Prospects for the Etiotropic Treatment of Dysferlinopathy

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Dysferlinopathies belong to a phenotypically heterogeneous group of neuromuscular diseases caused by mutations in the DYSF gene, which disrupt the expression of dysferlin protein in human skeletal muscle cells. These pathologies are of an autosomal recessive inheritance pattern, their prevalence is 1: 200000. Dysferlinopathies include diseases such as Miyoshi myopathy with primary lesion of the distal fragments of the lower extremities and limb-gridle muscular dystrophy type 2B with primary lesion of the proximal fragments of both the lower and upper limbs, also distal myopathy with anterior tibial onset (DMAT). Nowdays, there are various pathogenetic and symptomatic treatments for hereditary muscular dystrophies but there are very few registered drugs for the etiological treatment of these diseases. This review discusses the main modern methods of gene therapy that can be used to treat dysferlinopathies, such as stop-codon passing, exon skipping, overexpression of other genes, gene transfer, splicosome-mediated trans-splicing, and also describes the latest experimental studies using these methods. In conclusion, exon-skipping and trans-splicing have been identified as the most optimal approaches in the treatment of muscular dystrophies, in particular dysferlinopathies.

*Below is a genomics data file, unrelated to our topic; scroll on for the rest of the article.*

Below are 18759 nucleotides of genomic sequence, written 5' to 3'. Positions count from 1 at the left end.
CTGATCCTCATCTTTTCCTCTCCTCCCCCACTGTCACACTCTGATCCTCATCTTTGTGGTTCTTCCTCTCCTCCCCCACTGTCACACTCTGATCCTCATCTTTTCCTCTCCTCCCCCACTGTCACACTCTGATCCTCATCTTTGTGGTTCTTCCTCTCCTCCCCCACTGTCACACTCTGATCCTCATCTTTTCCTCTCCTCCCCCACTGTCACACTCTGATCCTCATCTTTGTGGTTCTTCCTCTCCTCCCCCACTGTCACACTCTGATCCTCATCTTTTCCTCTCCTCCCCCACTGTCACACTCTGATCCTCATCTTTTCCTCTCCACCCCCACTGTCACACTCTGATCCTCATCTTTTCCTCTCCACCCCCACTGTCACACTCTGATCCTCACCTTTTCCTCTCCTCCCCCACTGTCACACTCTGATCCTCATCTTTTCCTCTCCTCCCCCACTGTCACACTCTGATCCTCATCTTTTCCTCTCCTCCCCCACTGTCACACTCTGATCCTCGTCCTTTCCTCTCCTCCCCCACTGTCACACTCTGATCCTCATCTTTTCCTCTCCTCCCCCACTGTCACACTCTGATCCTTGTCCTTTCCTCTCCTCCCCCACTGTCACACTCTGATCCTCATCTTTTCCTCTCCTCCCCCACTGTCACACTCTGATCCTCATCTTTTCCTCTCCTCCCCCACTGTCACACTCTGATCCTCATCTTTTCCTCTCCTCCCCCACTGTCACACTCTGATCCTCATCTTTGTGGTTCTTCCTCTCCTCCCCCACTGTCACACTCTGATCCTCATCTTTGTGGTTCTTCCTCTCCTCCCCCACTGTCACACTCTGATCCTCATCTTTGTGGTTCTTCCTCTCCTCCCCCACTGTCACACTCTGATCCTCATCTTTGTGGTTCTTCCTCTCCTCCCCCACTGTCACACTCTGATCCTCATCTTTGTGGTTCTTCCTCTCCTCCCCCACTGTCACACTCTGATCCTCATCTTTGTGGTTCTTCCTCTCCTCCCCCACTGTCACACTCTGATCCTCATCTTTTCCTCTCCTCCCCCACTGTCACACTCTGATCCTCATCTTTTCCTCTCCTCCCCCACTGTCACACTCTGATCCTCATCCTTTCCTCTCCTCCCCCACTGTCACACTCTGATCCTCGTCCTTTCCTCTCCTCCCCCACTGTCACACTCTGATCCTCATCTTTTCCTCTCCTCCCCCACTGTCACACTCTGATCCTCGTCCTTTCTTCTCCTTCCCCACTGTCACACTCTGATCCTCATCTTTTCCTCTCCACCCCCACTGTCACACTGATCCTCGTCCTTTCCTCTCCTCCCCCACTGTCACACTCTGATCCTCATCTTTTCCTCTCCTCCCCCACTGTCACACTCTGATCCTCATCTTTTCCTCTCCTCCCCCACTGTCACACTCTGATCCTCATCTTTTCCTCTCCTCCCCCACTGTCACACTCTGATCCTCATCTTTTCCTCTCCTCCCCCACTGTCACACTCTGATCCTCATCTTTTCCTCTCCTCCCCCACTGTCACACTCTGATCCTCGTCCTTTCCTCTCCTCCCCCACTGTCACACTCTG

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About the authors

Alisa V. Ivanova

Research Centre for Medical Genetics

ORCID iD: 0000-0002-8954-7330
SPIN-code: 9922-7412

Junior Researcher

Russian Federation, 115478, Moscow, Moskvorechie, 1

Svetlana A. Smirnikhina

Research Centre for Medical Genetics

ORCID iD: 0000-0002-1558-3048
SPIN-code: 6884-6170


Russian Federation, 115478, Moscow, Moskvorechie, 1

Alexander V. Lavrov

Research Centre for Medical Genetics

Author for correspondence.
ORCID iD: 0000-0003-4962-6947
SPIN-code: 4926-8347

Leading Research Scientist, MD, PhD

Russian Federation, 115478, Moscow, Moskvorechie, 1


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Supplementary files

Supplementary Files
1. Covering letter

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2. Fig. 1. Dysferlin protein structure. Disferlin consists of seven C2 domains connected in series with Ca2 + binding activity, three Fer domains, two DYSF domains, one of which is located in the other, and a transmembrane T

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3. Fig. 2. The main directions of SMaRT: A - 5 'trans-splicing; B - 3 'trans-splicing; B - replacement of the internal exon. The pre-trans splicing molecule (PTM) complementarily binds to the target RNA and hides the endogenous splice site, while providing its own site, which, via the spliceosome, provides the therapeutic RNA sequence

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